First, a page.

Floating on air, she flitted into the bohemian landscape of the coffee shop. Her hair, cropped and brunette, bounced from her shoulders like some legendary Farrah Fawcett poster. She was in her element now, comfortable in her plaid overshirt and midriff-baring tee, causing her small frame to look even more defenseless in the afternoon sun. But she was not vulnerable here, in her place of power. She ordered a cool, refreshing glass of iced tea and settled into her stool across from the man who had been expecting her.

The young man in his t-shirt and jeans looked up from his McPaper — he had been perusing an article on Fidel Castro — and sipped a little from his drink, a frothy mug that looked like bland oatmeal but tasted like cinnamon. He smiled warmly at his newly arrived compatriot, both anxious and nervous about what was to commence. Both of them felt that awkwardness — although not necessarily for the same reasons.

“What’s in the paper?”

“Castro.”

“Oh, yeah? What’s he up to?”

“Well, he might be dead.”

“Oh.” And she segued this to her earlier activities of the day, helping her friend make a “Kiss Me, I’m Communist” t-shirt.

But as a matter of course, although Cassiel’s intentions were to try and avoid the topic of Russian literature, this was where the conversation quickly headed towards. Discussions of the frivolity of women in the stories of Tolstoy (not least of which, “War and Peace”). Comparisons between Tolstoy and Dickens, the latter being far less timeless than the former. And from there, a push for a better understanding of Dickens – his humor and his use of coincidence.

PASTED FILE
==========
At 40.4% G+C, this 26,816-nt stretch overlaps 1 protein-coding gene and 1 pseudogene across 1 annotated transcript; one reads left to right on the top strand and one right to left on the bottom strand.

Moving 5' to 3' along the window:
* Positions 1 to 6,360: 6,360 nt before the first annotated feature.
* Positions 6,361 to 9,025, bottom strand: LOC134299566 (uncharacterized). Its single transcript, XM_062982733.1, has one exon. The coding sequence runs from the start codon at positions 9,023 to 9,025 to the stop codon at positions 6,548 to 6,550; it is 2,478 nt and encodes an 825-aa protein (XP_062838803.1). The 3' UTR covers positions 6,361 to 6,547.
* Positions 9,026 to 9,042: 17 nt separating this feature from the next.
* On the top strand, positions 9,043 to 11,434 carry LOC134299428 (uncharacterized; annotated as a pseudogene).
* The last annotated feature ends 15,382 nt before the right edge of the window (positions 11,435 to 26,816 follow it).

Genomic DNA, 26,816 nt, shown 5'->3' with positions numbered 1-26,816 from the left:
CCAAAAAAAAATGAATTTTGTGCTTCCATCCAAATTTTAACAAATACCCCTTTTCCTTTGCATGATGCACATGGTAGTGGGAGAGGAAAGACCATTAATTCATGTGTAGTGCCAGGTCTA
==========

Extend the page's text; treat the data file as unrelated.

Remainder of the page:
This was where the conversation returned time and again over the next two hours, to Tolstoy… while the conversational words tried in vain to escape their prison and roam free in the outer grounds. Once or twice they jumped the fence, only to be reined back in by the gaolers.

Was this simple meeting the isolated incident of two strangers sharing a space, or the first in a longer series of shared incidences? Natasha and Cassiel sealed the meeting with a symbolic handshake – but symbolic of what? – and parted ways, each contemplating the others’ intentions… and perhaps not even certain of their own.

Also try another article under Poetry and Fiction
or another one of the writings of Gavin.